Hearing their stories, we can't help but thank God for their witness, and beg their intercession for their homeland.
Pope Francis’ visit to Iraq this week (with its attendant crowds) has drawn renewed attention to the Christian people of Iraq. Though they are a minority of the Iraqi people, Christians have lived in Iraq for nearly two millennia. And while most Iraqi saints lived in the first millennium, that may soon change. Among the many Christians killed in Iraq in the third millennium are 48 Syriac Catholic Servants of God and six Chaldean Catholic Servants of God.
Learn about the different Christian groups in Iraq here:
On Friday, Pope Francis visited the Cathedral of Our Lady of Salvation in Baghdad, where 48 Catholics were martyred on All Hallows’ Eve in 2010. Their priest (Fr. Thayr Saidalla Abdal) was proclaiming the Gospel when terrorists burst into the church and began shooting. Fr. Thayr held the book of the Gospels above his head and cried out, “In the name of the Gospel, leave them and take me. Me for them!” Fr. Wasim Sabih Al-Qas Boutros was hearing confessions. He managed to shepherd two families to safety before going back. The families he had saved urged him to flee with them. “I won’t leave them like this,” he replied, and went to his death.
Both young priests have been declared Servants of God, along with the other 46 Christians killed that day. The list of martyrs shows a web of relations—parents killed with their children, cousins killed together, husbands and wives dying alongside one another. They include Sandru Yan Yu-nan Al-saur, a 3-month-old baby who was killed with his parents and his grandfather; Raghda Wafi Bishara, a 22-year-old married woman, and her unborn child; and Adam Adi Zuhayr Marzina Arab, a 3-year-old who kept shouting for the terrorists to stop shooting while trying to rouse his father, Adi Zuhayr Marzina Arab, who had been shot. After killing the little boy, the terrorists told his mother they would leave her and her younger son alive because they wanted her to suffer.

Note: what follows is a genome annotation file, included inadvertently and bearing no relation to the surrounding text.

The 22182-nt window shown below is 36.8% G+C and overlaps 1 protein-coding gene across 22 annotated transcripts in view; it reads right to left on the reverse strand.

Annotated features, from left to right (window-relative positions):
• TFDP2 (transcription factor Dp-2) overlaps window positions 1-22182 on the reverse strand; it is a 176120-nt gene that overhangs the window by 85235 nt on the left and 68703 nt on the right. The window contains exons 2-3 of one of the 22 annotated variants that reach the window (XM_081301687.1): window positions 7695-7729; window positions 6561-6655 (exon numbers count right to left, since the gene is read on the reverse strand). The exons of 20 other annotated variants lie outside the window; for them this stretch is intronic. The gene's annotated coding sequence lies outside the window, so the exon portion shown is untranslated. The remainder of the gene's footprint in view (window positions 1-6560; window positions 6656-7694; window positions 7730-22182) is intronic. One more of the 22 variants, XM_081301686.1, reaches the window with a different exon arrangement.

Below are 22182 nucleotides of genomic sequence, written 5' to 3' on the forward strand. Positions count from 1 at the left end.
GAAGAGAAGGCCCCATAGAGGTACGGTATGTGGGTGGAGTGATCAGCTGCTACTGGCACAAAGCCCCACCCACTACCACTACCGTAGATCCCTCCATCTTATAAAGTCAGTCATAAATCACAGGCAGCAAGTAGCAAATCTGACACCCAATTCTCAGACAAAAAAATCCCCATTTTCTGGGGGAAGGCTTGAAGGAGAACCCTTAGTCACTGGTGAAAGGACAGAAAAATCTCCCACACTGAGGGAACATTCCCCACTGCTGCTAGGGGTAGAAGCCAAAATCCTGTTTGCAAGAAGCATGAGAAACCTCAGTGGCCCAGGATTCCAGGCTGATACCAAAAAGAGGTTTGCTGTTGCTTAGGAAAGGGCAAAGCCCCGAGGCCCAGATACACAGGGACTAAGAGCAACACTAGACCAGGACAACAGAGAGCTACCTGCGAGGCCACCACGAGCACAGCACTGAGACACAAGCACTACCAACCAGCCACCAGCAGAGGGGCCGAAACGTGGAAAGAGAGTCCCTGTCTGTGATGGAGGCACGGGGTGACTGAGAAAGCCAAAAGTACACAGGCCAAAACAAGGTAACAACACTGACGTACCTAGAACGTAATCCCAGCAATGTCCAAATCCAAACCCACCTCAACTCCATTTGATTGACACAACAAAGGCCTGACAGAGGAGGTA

Servant of God Cecilia Moshe Hanna (1931-2002) was an elderly Sister beheaded by terrorists in her own monastery. Orphaned at five, Cecilia was raised at the Monastery of the Sacred Heart in Araden and later joined that order. Unrest in Northern Iraq led them to build a new monastery in Mosul, then Baghdad. A humble woman known for her smile, Sr. Cecilia’s love for her Sisters spilled over even to their families, making them love her as one of their own. On August 15, the 71-year-old Sr. Cecilia was staying alone at her monastery when armed men broke in, robbed her, and (despite her insistence that she forgave them and would beg the Lord to forgive them as well) stabbed her and then hacked off her head with a dull kitchen knife.
Servant of God Ragheed Aziz Ganni (1972-2007) was a popular young priest who played soccer and gave talks at youth rallies. With a bachelor’s in civil engineering and some military service before entering the seminary, he was eminently relatable. In the four years he spent as a parish priest in Mosul (the second-most dangerous city in Iraq), Fr. Ragheed’s parish was attacked at least 10 times, but the people continued to return. It was clear to him why: “Without the Eucharist, the Christians in Iraq cannot survive.”
It was in the Eucharist that Fr. Ragheed found the strength to resist and to hope. And it was for the Eucharist that he died. Terrorists had demanded that he close his church. He refused. And so he was martyred along with his cousin, Servant of God Basman Yousef Daud, and friends Servant of God Wahid Hanna Isho and Servant of God Gassan Isam.
Servant of God Paulos Faraj Rahho (1942-2008) was the Chaldean Catholic Archeparch of Mosul. Paulos was ordained at 22 and spent most of his priesthood in his hometown of Mosul, where he founded a community that serves disabled people and supports their families. Once consecrated archbishop, he led his people through increasing persecution. Archbishop Rahho had an excellent sense of humor and unmatched courage. A target because of his willingness to speak out against Sharia law, he was forced from his home in 2004 and made to watch as it was set on fire. Even when his secretary (Servant of God Ragheed Ganni) was killed, Rahho stayed with his people.
In February 2008 (eight months after Ganni’s death), Archbishop Rahho was ambushed. His driver and two bodyguards were killed and the archbishop thrown in the trunk of a car, but he was able to use his cell phone to call the church. “Do not pay a ransom for me,” he said, concerned that the money would be used to fund violence. The kidnappers contacted Church authorities several times asking for money, weapons, and the release of prisoners. But two weeks later, his body was found in a shallow grave.